National minimum wage is among lowest in EU

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According to a study published in July 2002 by the CC.OO trade union confederation, Spain's national minimum wage is one of the lowest in the European Union (only Greece and Portugal have lower rates), and represents only 40% of the average wage.

According to a report published on 26 July 2002 by the Trade Union Confederation of Workers’ Commissions (Comisiones Obreras, CC.OO), the Spanish national minimum wage (Salario Mínimo Interprofesional, SMI) is less than 40% of the Spanish average wage, a rate far lower than the 60% of the average national wage recommended by the committee of independent experts which advises on the implementation of the Council of Europe's European Social Charter. The SMI plays an important role in the Spanish labour market because it maintains or establishes fair conditions in the establishment of exceptionally low pay. It guarantees a basic income for workers not covered by collective bargaining and serves as a reference for establishing other types of income that are closely linked to wages, such as unemployment benefit (which is received by an average of 600,000 people a month).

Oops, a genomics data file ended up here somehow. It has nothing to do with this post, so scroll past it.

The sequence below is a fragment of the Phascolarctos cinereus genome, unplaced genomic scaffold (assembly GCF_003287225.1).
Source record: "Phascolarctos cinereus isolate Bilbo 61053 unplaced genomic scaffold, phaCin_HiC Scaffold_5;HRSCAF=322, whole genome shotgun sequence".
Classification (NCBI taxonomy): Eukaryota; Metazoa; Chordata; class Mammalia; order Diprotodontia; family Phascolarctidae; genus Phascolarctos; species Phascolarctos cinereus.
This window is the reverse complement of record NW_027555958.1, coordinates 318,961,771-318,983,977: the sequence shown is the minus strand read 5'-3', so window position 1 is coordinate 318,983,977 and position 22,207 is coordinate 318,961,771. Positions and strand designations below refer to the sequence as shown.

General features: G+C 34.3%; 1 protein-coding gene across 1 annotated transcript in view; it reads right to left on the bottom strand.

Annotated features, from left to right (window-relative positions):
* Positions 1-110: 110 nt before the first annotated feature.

The CC.OO study finds that the SMI is one of the lowest national minimum wages in the European Union - see the table below. The monthly rate of the SMI is only EUR 43 more than Greece's minimum wage and EUR 110 more than that of Portugal. It is EUR 493 below the Irish minimum wage, the next lowest in the EU.

National minimum wage rates in the EU and USA, 2002
Country Monthly rate in EUR Spain=100
Luxembourg 1,290 250
Netherlands 1,207 243
Belgium 1,163 225
France 1,126 218
UK 1,124 218
USA 1,011 196
Ireland 1,009 196
Spain 516 100
Greece 473 92
Portugal 406 79

Source: CC.OO based on Eurostat figures.

According to the CC.OO study, the situation of the SMI has been worsening for four years. The purchasing power of workers on the minimum wage fell by 5.2% over the four years up to July 2002. The Workers' Statute establishes four criteria for the annual adjustment of the SMI: (a) changes in the Consumer Prices Index (CPI); (b) average national productivity; (c) increases in the share of work in the national income; and (d) the general economic situation. However, in practice the government takes into account only the first criterion, and specifically the official forecast for the CPI for December each year. This has been the case since 1994, and the result has been a lower growth in the SMI than would otherwise have occurred. The SMI is revised according to the deviation from the forecast CPI, and the trade unions are calling this revision to be quarterly rather than annual as at present.

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